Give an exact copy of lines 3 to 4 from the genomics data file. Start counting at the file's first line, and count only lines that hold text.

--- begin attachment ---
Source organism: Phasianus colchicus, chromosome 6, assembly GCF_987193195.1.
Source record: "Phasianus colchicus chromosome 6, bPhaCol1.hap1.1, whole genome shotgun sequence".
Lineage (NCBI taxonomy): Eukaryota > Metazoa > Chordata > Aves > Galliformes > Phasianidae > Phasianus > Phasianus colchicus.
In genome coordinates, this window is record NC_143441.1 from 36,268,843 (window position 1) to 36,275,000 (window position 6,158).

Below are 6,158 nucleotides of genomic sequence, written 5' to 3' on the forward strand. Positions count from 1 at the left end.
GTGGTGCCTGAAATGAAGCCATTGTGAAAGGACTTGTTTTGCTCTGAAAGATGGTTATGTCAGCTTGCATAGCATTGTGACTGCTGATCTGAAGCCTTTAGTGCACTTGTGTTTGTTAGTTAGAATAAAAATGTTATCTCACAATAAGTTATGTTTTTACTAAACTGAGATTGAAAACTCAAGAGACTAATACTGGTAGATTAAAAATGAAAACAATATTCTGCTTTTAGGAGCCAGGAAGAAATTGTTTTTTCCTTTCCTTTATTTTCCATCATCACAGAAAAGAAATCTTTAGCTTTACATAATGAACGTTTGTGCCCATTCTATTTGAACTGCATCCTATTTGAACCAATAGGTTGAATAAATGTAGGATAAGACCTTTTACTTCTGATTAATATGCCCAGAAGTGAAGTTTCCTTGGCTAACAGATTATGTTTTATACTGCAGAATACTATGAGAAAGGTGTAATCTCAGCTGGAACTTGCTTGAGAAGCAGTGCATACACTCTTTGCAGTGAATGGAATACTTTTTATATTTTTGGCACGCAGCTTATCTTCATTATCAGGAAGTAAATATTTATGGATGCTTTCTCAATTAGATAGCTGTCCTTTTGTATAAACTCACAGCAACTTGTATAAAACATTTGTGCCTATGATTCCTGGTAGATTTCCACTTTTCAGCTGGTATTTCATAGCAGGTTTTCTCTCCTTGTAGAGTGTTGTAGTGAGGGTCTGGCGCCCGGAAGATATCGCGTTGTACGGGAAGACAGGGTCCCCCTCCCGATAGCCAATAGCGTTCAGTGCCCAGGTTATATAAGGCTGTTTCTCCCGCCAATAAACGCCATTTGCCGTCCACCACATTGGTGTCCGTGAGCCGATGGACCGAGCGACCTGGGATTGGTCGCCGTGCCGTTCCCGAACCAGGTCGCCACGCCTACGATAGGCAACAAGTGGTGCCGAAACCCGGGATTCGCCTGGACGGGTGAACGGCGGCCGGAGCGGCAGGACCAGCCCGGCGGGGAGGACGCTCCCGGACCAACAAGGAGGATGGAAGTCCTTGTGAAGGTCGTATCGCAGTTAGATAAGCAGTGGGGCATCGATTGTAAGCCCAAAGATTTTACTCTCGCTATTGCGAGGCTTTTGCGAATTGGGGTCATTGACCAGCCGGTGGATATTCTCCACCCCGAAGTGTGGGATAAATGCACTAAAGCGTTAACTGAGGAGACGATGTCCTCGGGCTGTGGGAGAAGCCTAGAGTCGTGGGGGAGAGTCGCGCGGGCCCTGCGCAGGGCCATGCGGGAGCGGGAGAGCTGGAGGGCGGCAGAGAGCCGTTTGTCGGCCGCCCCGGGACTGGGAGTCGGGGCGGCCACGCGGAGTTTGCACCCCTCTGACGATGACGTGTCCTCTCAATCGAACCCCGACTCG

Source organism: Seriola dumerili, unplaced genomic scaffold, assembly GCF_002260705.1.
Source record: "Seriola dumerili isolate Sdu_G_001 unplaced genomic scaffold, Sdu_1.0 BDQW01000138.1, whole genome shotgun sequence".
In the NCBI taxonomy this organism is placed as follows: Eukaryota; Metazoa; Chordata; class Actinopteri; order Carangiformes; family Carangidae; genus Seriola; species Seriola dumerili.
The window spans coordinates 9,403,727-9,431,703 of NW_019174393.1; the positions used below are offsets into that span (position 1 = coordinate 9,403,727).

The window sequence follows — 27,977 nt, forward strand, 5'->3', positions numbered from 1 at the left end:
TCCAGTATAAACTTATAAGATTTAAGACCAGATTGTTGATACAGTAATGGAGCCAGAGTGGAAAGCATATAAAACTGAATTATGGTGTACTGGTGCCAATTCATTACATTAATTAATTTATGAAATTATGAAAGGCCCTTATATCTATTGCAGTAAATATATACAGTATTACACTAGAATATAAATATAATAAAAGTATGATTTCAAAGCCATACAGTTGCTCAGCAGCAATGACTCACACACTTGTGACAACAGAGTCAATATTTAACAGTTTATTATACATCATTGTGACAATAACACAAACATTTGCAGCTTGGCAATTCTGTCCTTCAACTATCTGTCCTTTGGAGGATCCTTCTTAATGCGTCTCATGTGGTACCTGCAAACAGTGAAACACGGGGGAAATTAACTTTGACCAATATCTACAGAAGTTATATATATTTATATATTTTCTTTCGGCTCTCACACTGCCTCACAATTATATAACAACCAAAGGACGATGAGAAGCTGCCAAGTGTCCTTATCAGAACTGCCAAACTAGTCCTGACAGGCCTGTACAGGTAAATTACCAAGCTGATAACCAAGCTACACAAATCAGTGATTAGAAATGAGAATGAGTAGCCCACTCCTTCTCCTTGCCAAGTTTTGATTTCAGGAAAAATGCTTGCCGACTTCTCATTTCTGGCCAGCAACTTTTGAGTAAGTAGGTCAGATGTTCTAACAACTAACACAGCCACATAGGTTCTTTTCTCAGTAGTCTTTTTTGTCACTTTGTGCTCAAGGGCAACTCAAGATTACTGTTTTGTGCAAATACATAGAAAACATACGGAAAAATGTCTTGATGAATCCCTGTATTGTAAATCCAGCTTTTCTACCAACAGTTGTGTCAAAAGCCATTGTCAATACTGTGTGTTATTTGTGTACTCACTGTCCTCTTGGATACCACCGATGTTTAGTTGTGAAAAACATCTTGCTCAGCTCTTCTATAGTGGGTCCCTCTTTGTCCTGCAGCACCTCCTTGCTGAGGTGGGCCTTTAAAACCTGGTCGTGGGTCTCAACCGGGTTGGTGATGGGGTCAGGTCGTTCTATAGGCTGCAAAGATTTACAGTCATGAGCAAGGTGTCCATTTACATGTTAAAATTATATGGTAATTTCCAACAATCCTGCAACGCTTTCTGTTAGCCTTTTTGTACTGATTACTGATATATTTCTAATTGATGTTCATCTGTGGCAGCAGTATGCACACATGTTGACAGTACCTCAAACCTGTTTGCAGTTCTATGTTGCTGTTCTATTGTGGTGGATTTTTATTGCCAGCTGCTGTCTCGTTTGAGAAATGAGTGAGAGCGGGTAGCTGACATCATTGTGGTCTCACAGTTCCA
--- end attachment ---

Lineage (NCBI taxonomy): Eukaryota > Metazoa > Chordata > Aves > Galliformes > Phasianidae > Phasianus > Phasianus colchicus.
In genome coordinates, this window is record NC_143441.1 from 36,268,843 (window position 1) to 36,275,000 (window position 6,158).